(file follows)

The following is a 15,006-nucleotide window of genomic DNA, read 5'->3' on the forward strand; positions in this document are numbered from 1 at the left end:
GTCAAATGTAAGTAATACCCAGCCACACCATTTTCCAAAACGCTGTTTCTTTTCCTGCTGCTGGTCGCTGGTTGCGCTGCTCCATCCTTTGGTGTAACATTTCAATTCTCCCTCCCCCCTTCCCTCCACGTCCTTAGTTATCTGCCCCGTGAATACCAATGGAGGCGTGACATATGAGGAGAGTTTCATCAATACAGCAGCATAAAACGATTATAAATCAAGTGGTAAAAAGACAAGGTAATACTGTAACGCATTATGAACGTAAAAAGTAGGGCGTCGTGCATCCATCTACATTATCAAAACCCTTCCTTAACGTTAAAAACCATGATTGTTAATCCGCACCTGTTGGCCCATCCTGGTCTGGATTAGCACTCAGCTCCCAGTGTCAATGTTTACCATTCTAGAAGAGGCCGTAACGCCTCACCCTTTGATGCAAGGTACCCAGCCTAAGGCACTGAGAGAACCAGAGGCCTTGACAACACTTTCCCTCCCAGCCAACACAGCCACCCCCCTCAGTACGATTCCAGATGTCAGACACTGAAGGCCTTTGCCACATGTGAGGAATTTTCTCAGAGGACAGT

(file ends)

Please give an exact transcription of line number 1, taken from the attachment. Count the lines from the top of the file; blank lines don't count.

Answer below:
The following is a 15,006-nucleotide window of genomic DNA, read 5'->3' on the forward strand; positions in this document are numbered from 1 at the left end: